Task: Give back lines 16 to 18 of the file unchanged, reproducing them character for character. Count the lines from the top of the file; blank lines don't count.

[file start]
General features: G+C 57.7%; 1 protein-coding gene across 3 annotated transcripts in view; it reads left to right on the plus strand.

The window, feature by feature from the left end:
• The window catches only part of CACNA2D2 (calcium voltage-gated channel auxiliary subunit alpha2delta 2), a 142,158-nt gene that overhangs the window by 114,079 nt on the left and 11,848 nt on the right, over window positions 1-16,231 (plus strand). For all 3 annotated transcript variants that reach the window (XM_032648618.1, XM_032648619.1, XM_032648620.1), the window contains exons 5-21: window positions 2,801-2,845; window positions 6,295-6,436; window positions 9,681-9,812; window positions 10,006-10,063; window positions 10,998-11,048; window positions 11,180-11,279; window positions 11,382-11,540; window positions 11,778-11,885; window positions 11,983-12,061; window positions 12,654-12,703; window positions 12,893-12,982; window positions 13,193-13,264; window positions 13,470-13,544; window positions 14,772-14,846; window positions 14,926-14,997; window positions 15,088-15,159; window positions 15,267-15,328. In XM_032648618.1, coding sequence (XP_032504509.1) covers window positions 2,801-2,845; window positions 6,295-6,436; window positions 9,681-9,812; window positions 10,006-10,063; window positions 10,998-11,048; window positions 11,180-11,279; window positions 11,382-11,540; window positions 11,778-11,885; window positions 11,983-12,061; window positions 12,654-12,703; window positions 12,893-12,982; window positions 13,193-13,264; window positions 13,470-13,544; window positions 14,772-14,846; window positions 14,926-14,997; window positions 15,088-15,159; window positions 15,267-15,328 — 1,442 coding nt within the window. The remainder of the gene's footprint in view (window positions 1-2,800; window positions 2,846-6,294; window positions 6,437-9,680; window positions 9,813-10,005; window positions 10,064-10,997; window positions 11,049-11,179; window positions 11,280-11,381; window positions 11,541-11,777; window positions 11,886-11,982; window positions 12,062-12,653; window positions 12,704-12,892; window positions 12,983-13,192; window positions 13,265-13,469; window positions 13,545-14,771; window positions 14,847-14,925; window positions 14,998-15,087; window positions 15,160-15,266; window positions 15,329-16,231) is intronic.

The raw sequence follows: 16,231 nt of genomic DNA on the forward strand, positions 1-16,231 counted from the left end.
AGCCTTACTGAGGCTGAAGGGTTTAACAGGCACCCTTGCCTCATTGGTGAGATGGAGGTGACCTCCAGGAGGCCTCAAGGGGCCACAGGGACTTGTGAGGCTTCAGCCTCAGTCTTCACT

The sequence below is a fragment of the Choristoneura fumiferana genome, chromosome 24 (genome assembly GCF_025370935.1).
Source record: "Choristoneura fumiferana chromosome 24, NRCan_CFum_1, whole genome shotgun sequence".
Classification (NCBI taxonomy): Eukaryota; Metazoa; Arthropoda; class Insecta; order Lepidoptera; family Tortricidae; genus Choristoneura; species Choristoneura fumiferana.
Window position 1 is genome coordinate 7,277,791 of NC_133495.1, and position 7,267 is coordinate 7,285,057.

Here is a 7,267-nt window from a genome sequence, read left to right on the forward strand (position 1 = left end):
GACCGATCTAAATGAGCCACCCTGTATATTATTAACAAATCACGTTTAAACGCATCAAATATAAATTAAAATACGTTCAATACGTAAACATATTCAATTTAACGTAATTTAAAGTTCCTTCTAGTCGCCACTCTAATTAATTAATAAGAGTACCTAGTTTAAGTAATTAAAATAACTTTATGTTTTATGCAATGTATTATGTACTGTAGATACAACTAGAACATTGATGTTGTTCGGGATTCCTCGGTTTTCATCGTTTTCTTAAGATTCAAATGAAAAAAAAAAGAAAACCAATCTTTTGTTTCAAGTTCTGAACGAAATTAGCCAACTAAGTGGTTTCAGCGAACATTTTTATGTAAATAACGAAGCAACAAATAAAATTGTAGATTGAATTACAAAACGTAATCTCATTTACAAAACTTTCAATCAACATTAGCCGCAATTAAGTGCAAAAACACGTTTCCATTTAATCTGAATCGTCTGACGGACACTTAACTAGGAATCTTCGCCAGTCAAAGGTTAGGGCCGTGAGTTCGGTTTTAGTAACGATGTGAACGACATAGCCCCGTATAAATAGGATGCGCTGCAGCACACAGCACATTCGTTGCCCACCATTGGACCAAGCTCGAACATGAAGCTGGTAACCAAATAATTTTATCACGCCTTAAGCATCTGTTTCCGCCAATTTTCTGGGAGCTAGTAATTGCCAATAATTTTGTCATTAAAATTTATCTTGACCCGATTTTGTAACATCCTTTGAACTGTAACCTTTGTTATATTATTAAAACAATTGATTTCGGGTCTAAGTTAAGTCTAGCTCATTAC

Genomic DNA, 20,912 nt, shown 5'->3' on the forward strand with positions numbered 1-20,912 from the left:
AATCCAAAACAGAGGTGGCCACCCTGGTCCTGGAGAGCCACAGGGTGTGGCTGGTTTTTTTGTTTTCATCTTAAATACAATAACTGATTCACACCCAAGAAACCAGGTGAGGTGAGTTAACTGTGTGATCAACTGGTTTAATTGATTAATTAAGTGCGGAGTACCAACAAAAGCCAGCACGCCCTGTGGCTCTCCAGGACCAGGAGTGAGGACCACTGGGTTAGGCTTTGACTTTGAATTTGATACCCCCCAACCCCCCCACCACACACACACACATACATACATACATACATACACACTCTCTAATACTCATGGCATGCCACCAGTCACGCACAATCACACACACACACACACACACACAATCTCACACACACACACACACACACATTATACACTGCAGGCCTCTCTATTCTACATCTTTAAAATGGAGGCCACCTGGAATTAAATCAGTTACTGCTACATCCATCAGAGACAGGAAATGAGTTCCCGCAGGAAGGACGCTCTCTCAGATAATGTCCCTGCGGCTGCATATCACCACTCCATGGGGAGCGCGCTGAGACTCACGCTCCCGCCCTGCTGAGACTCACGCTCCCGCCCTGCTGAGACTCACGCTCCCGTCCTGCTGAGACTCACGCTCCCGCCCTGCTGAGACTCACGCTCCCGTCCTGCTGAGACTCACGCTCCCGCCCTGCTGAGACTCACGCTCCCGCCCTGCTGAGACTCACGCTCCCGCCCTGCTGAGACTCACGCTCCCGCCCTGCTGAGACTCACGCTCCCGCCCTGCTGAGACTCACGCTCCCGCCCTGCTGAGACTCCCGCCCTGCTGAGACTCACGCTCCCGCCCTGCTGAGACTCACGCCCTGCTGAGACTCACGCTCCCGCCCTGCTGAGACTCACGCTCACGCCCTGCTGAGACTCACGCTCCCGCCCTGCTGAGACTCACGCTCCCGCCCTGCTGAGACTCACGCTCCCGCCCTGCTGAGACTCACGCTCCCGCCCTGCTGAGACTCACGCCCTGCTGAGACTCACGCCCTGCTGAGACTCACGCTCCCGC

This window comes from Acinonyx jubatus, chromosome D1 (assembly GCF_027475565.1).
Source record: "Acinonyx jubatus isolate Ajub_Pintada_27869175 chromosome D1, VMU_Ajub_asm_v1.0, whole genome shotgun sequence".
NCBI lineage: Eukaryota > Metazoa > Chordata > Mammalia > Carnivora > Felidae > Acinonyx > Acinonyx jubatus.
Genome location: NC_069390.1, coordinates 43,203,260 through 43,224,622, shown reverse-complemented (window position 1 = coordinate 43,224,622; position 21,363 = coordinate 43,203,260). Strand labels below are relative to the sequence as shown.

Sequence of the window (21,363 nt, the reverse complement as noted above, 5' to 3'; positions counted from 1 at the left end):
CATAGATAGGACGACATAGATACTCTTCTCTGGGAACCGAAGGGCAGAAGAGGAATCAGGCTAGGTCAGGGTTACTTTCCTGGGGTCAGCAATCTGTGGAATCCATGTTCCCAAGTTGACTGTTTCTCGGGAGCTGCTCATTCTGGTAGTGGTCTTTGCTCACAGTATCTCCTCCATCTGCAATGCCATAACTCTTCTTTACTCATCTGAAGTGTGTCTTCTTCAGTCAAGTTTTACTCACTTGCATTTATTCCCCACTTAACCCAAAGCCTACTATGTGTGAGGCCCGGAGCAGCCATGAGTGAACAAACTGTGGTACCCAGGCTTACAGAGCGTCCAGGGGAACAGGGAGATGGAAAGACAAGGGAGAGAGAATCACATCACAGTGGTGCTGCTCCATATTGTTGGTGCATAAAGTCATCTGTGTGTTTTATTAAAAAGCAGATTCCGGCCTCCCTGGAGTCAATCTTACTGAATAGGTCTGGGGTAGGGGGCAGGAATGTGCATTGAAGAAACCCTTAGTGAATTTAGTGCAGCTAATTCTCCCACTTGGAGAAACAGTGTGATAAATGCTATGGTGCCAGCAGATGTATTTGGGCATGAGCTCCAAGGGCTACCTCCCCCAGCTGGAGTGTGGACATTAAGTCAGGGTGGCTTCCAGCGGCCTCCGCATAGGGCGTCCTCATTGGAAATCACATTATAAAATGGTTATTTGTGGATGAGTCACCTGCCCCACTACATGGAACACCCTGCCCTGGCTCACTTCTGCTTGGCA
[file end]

NCBI lineage: Eukaryota > Metazoa > Chordata > Mammalia > Carnivora > Felidae > Acinonyx > Acinonyx jubatus.
Genome location: NC_069390.1, coordinates 43,203,260 through 43,224,622, shown reverse-complemented (window position 1 = coordinate 43,224,622; position 21,363 = coordinate 43,203,260). Strand labels below are relative to the sequence as shown.

Sequence of the window (21,363 nt, the reverse complement as noted above, 5' to 3'; positions counted from 1 at the left end):